This section provides an overview of critical concepts in cryptography related to blockchain technology: public-key cryptography, hashing algorithms, digital signatures, and zero-knowledge proofs. A basic understanding of cryptography is essential for anyone looking to work with blockchain technology.
It is important to note that all blockchains are different, and thus it is impossible to discuss general properties that apply across all blockchains.
The Bitcoin protocol has some unique features not found in any other blockchain; likewise, many other blockchains have special features not found in Bitcoin. For example, Ethereum uses a proof-of-work consensus algorithm while Hyperledger Fabric uses a Byzantine fault-tolerant consensus algorithm (see Glossary).
However, some general cryptographic principles apply across most blockchains, including Bitcoin and Ethereum, and protocols built on tops such as Counterparty or Omni Layer.
The Blockchain Trilemma
Blockchain architecture is a modern-day technology that poses many questions. One question is, how will blockchains scale with transaction volume? The simple answer is they won’t, at least not without changing their architecture.
How they change their architecture, or whether they do at all, will determine what sorts of future blockchains have in store for us. That’s because there’s a tradeoff between scaling transactions and security. Call it what you want: a trilemma, a request, or just hard decisions;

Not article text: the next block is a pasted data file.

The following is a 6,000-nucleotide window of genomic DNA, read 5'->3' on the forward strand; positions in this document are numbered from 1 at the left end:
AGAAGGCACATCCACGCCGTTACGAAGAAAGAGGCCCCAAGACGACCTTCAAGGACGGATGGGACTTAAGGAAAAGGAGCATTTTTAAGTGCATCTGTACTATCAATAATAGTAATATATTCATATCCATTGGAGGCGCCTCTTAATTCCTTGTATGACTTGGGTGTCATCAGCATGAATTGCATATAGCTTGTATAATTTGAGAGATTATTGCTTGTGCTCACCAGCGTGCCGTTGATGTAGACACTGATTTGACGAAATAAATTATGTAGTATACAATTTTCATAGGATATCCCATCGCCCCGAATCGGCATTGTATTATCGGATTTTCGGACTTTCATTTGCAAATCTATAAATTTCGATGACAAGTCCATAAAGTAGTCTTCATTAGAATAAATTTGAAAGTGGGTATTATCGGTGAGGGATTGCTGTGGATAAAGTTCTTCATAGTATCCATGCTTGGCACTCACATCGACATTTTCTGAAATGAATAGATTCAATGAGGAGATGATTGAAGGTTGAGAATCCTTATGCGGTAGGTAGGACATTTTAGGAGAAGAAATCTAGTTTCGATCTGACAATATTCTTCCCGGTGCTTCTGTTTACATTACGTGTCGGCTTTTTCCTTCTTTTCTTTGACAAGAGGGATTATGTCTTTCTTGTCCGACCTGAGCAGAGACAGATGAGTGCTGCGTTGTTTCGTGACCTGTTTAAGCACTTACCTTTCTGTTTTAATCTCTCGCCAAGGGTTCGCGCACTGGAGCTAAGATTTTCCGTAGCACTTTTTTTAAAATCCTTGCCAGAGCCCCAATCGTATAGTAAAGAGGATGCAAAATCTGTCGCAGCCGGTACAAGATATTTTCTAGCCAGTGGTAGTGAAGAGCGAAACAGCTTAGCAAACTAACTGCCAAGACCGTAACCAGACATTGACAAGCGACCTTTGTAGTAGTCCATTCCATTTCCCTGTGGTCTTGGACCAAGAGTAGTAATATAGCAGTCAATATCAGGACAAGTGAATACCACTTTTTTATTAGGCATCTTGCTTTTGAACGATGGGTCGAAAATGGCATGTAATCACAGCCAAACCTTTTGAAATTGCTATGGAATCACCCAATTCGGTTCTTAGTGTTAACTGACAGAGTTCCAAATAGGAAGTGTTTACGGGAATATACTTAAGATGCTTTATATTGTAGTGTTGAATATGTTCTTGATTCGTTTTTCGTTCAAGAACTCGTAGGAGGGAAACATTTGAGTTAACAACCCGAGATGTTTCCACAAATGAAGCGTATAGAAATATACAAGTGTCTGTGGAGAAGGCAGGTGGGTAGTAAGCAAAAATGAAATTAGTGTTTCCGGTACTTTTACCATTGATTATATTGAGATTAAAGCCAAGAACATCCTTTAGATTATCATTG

Here are three options for blockchain architectures moving forward:
Each has its benefits and drawbacks, so let’s look at each option individually.
What Is Side-Chain-Based Scalability?
What if we didn’t make any changes to existing blockchain architecture by using side chains instead. Essentially, we would allow users to transact on their main chain while periodically committing those transactions onto another chain.
When everyone wants instant confirmations, we could process all these transactions using as little computing power as possible onto either individual miners or nodes working in tandem, similar to mining pools.
Also, this would give us a lot more room for expansion but at what cost? Sidechains are susceptible to double-cost attacks because they are not protected by Proof of Work (PoW).
To prevent double spending, there needs to be some central authority that monitors and verifies every single transaction, which means we’re back to where we started with banks and financial institutions. Not exactly an ideal situation but one that can be remedied through some change.